What Is Currency Arbitrage?
A currency arbitrage is a forex strategy in which a currency trader takes advantage of different spreads offered by brokers for a particular currency pair by making trades. Different spreads for a currency pair imply disparities between the bid and ask prices. Currency arbitrage involves buying and selling currency pairs from different brokers to take advantage of the mispriced rates.
- Currency arbitrage is the exploitation of differences in quotes offered by brokers.
- Currency arbitrage can be practiced using different strategies, such as two-currency arbitrage and three-currency arbitrages.
Understanding Currency Arbitrage
Currency arbitrage involves the exploitation of the differences in quotes rather than movements in the exchange rates of the currencies in the currency pair. Forex traders typically practice two-currency arbitrage, in which the differences between the spreads of two currencies are exploited. Traders can also practice three-currency arbitrage, also known as triangular arbitrage, which is a more complex strategy. Due to the use of computers and high-speed trading systems, large traders often catch differences in currency pair quotes and close the gap quickly.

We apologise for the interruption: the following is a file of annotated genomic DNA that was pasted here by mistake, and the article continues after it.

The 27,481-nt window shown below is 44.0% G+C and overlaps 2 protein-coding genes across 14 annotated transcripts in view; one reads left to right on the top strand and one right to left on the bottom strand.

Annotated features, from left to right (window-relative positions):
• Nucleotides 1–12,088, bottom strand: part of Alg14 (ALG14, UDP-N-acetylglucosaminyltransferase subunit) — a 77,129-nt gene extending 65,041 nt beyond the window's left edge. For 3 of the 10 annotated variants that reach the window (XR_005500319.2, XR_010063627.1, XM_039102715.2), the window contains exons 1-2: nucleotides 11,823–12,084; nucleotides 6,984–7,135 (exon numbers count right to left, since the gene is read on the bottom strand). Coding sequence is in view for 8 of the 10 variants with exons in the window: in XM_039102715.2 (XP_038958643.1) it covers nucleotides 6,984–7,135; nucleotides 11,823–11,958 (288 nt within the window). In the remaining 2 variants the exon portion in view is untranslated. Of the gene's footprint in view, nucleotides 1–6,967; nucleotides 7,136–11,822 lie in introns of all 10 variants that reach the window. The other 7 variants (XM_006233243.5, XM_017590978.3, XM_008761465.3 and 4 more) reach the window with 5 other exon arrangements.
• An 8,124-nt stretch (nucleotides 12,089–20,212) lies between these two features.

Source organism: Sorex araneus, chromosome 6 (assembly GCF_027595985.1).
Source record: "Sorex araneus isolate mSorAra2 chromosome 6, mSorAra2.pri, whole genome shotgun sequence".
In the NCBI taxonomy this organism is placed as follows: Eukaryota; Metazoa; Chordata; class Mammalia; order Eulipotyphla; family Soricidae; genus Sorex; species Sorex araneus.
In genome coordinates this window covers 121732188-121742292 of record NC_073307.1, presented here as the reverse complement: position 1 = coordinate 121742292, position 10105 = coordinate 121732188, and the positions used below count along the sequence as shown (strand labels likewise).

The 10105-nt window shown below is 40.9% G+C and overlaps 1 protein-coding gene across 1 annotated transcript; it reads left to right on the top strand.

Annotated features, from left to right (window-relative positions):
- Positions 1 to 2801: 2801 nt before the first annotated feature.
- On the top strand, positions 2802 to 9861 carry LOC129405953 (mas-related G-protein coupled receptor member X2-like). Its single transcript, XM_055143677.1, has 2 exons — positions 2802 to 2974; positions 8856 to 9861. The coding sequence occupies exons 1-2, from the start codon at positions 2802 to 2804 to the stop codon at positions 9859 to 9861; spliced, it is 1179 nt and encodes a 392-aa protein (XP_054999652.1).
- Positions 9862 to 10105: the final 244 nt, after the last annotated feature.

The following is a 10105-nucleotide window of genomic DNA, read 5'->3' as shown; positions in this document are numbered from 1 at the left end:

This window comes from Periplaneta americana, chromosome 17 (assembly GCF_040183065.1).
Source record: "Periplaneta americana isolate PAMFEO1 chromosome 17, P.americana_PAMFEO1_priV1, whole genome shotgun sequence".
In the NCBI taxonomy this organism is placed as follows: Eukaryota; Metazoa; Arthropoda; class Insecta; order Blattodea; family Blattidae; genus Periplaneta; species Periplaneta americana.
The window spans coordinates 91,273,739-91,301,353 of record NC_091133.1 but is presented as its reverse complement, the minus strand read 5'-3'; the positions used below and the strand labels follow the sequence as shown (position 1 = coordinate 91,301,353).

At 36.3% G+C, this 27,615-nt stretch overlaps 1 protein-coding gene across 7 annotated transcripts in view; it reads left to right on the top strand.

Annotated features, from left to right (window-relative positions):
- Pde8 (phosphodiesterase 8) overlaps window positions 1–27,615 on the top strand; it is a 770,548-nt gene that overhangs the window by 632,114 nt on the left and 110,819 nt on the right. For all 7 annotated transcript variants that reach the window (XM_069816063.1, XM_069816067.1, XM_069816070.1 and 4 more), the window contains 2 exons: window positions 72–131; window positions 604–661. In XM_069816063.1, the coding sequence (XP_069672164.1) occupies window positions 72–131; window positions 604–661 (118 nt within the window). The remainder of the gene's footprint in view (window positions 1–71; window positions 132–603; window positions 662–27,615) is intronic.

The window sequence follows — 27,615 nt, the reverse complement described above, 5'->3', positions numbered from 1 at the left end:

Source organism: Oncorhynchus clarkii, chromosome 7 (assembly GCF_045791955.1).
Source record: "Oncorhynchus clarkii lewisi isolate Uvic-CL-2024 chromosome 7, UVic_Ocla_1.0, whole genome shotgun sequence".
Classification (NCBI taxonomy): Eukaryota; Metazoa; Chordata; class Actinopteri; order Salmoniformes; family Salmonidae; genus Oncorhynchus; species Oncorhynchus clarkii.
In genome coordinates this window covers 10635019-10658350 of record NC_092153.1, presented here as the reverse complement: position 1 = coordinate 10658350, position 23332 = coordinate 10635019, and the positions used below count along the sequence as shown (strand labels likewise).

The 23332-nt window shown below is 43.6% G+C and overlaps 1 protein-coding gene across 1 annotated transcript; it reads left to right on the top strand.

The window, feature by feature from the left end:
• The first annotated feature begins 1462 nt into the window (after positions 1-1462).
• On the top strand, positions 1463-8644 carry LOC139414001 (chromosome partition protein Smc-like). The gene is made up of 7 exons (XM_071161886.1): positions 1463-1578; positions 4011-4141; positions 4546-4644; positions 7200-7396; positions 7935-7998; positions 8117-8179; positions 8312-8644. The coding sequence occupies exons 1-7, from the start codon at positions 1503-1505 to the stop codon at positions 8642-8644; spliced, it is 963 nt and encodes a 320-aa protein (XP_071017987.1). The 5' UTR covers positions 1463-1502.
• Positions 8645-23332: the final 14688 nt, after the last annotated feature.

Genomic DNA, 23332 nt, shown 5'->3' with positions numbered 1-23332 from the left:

The most important risk that forex traders must deal with while arbitraging currencies is execution risk. This risk refers to the possibility that the desired currency quote may be lost due to the fast-moving nature of forex markets.
Example of Currency Arbitrage
For example, two different banks (Bank A and Bank B) offer quotes for the US/EUR currency pair. Bank A sets the rate at 3/2 dollars per euro, and Bank B sets its rate at 4/3 dollars per euro. In currency arbitrage, the trader would take one euro, convert that into dollars with Bank A and then back into euros with Bank B. The result is that the trader who started with one euro now has 9/8 euros. The trader has made a 1/8 euro profit if trading fees are not taken into account.
By definition, currency arbitrage requires the buying and selling of the two or more currencies to happen instantaneously, because an arbitrage is supposed to be risk free. With the advent of online portals and algorithmic trading, arbitrage has become much less common. With price discovery high, the ability to benefit from arbitrage falls.